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Albums We Love: Aaron Diehl's "The Bespoke Man's Narrative"

Art Blakey was known for spotting young talent, and it turns out his protégé, Wynton Marsalis, is going to be known for the same.

Blakey, constantly scouring for new Jazz Messengers found Marsalis, and now Marsalis, arguably the most respected trumpeter of his generation, spotted the young and immensely talented pianist, Aaron Diehl.

I propose Aaron Diehl, along with vibraphonist Warren Wolf, re-name themselves the “Post-Modern Jazz Quartet,” because they are a completely unique, twenty-first century version of the Modern Jazz Quartet. These young, Generation Y-ers, are just as sophisticated, talented, and dapper, as John Lewis and Milt Jackson, but without being a direct throwback to the past. There’s nothing old-fashioned about them.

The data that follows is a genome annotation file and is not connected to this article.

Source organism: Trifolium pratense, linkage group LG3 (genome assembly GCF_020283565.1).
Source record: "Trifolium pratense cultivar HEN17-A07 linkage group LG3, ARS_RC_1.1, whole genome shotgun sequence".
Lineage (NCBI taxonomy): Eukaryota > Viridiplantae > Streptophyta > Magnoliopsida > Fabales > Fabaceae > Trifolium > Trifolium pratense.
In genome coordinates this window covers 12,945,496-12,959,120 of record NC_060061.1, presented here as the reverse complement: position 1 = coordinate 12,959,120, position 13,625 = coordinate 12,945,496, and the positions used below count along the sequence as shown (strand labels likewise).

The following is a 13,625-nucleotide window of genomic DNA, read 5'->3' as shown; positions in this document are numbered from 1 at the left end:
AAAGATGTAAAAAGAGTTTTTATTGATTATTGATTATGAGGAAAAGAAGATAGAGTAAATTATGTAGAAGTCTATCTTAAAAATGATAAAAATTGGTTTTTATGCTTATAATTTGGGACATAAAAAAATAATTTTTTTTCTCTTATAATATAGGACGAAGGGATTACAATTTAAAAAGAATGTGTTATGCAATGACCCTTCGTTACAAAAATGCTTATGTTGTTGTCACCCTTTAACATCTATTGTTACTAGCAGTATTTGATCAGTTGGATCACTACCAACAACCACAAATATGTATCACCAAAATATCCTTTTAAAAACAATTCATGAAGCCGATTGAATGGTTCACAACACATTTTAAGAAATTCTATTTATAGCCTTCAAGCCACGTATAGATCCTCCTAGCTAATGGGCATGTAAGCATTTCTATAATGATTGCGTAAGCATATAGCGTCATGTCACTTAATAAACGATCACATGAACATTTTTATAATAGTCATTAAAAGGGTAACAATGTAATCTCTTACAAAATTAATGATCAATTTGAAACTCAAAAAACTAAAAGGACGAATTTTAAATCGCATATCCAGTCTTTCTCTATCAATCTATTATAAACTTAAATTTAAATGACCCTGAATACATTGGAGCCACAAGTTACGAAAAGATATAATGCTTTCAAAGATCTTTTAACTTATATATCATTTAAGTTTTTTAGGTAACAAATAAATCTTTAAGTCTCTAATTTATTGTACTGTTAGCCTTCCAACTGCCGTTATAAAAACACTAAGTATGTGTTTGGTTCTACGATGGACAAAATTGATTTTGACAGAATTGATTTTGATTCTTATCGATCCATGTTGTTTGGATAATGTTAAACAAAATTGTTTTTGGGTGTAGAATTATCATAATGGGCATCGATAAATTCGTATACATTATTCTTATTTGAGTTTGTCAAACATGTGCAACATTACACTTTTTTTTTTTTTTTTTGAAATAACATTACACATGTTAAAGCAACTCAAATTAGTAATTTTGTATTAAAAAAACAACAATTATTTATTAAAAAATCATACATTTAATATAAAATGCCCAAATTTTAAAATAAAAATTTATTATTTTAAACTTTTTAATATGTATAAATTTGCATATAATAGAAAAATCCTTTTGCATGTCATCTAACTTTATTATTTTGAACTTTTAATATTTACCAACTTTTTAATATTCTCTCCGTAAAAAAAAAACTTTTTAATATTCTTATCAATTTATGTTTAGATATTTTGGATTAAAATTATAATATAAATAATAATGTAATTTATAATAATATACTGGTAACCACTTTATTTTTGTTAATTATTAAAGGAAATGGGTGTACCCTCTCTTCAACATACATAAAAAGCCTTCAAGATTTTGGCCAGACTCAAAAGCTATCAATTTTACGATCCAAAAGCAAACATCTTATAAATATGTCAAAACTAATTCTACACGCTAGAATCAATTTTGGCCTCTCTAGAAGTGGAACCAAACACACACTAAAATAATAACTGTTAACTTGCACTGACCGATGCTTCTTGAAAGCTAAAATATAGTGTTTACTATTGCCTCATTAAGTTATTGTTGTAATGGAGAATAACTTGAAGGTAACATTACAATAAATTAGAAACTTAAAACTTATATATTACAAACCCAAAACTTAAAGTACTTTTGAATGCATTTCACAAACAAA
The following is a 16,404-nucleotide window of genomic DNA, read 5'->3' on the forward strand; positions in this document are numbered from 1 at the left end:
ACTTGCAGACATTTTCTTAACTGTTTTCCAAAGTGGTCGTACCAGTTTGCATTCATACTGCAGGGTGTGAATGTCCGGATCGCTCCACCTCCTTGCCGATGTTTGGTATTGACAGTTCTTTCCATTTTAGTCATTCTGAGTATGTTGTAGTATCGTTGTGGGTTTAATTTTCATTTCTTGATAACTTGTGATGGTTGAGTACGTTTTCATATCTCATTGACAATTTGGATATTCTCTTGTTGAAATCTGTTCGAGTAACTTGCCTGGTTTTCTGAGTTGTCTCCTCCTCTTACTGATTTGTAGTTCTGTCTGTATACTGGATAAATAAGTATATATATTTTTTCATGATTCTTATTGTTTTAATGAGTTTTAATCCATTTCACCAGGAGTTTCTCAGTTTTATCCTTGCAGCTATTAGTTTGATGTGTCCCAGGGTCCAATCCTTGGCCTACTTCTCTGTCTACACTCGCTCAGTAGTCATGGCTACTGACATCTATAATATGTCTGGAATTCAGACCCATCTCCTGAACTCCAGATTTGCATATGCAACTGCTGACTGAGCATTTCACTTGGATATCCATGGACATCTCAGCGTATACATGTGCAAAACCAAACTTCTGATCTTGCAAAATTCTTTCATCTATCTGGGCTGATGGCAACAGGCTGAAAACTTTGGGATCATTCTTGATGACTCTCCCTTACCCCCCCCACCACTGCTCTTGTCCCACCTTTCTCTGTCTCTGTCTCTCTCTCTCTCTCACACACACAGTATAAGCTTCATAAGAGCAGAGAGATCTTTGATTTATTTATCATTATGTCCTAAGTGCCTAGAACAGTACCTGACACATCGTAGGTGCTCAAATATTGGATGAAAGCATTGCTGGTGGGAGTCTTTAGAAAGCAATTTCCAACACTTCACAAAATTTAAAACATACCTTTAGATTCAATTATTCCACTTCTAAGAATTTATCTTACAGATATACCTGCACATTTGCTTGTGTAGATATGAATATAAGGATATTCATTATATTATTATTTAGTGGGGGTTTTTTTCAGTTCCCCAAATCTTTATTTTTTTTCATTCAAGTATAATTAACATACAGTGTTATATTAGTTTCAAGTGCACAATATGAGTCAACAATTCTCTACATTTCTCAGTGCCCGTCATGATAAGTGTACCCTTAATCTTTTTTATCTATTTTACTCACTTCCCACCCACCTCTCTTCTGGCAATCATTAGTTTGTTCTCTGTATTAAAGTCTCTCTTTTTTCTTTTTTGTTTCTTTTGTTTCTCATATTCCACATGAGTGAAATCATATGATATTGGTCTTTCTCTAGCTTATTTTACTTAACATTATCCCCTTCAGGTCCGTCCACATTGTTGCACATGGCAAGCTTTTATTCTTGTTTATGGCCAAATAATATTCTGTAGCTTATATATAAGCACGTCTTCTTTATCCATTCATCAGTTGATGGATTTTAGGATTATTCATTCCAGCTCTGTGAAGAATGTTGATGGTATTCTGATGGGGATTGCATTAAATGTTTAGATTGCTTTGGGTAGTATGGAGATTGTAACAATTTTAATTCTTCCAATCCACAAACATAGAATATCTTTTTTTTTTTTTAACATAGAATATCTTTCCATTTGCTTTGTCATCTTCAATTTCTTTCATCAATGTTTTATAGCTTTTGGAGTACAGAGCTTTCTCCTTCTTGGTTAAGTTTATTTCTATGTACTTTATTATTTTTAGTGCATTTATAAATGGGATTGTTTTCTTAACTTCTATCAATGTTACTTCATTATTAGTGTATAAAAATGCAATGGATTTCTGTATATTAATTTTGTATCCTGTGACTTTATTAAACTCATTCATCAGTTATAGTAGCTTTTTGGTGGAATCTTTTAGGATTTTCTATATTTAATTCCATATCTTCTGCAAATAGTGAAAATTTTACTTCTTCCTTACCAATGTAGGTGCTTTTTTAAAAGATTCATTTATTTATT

Diehl’s debut record, The Bespoke Man’s Narrative (translation: the story of a man who wears fine, tailored suits), swings with all the sophistication of the MJQ. The record guides you through Diehl’s narrative, opening with the gentle, mid-tempo Prologue. The album proceeds through hills and valleys of ballads and swingers, nurturing the blues, and emphasizing the ensemble. Stop and Go, one of my favorite tracks on the record is a dialogue between Diehl and Wolf, each racing for the finish line, then slowing down while their wrists catch a breath. If Art Tatum and John Lewis had a love-child, it would be Diehl’s command of every individual piano key on this tune. The narrative closes with the warm, feel-good, bluesy Epilogue, leaving the listener to wonder what the career of young Diehl will bring to the future of jazz.


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